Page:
In order to ensure the complete preservation of these structures, the planners had to find solutions for three other groups of buildings on Jaffa Road, which could not be preserved in their original state. Opposite the Israel Broadcast Authority (the old Shaare Zedek Hospital), there are two Jewish courtyard complexes from the end of the 19th century: Sha'are Yerushalayim (also known as the Abu Bassel quarter) and Ohel Shlomo. These neighborhoods bordered Jaffa Road, in a long strip of single-story or two-story row-houses. The houses decayed over the years and their poor condition did not justify renovation and preservation. However, the Jerusalem planning authorities decided to preserve certain parts of the buildings.

The stones in the facades that have been designated for preservation and reconstruction have been numbered, one by one, and reassembled as a physical memento of an urban-architectural past that is no longer extant. In some of the reconstructed facades (the work of architects Nahum Meltzer, Guy Igra and Ari Cohen), sections of colored plaster - in shades of light blue, terra cotta and ocher - have been integrated to stress their picturesqueness. In the damaged areas of the road that were exposed during the demolition process, new structures will be built in the future that will be designed in accordance with the historic buildings in the courtyards behind them, and also in accordance with the new, modern character intended for Jaffa Road.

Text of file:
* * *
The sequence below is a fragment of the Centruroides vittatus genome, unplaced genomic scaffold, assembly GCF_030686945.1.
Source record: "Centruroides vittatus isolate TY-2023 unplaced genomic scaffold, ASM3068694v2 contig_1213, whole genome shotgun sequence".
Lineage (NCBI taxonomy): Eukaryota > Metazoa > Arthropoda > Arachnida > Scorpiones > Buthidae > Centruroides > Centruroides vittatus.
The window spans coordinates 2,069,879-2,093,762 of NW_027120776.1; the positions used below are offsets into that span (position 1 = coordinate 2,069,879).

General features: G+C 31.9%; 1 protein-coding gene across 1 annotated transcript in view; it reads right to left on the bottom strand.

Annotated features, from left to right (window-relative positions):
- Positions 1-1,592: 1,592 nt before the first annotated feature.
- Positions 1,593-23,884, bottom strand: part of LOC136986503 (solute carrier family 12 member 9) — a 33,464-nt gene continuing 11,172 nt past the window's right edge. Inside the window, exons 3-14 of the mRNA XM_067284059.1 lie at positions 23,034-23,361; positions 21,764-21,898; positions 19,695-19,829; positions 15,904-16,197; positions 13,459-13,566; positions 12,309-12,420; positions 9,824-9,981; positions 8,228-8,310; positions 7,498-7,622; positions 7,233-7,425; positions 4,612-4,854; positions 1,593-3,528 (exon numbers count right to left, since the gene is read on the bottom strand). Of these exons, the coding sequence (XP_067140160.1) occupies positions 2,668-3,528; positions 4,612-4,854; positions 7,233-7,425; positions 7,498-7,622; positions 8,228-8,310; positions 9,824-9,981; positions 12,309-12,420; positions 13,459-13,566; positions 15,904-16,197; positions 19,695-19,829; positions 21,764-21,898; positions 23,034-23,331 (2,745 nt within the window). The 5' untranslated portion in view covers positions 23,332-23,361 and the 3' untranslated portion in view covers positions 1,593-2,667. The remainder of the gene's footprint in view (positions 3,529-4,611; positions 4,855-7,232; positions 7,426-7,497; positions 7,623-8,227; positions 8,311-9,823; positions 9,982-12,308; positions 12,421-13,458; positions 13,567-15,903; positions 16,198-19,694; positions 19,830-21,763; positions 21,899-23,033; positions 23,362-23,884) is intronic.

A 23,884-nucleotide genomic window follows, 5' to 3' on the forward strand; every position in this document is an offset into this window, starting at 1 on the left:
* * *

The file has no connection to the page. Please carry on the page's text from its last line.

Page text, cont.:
A similar solution will be implemented in the two-story building of shops, which is about 65 meters long, in the facade of the Etz Haim Yeshiva adjacent to the Mahane Yehuda market on Jaffa Road. The building has been demolished, but the front facade, which includes a number of interesting plaques from the religious trust, has been dismantled and rebuilt along the expanded span of Jaffa Road.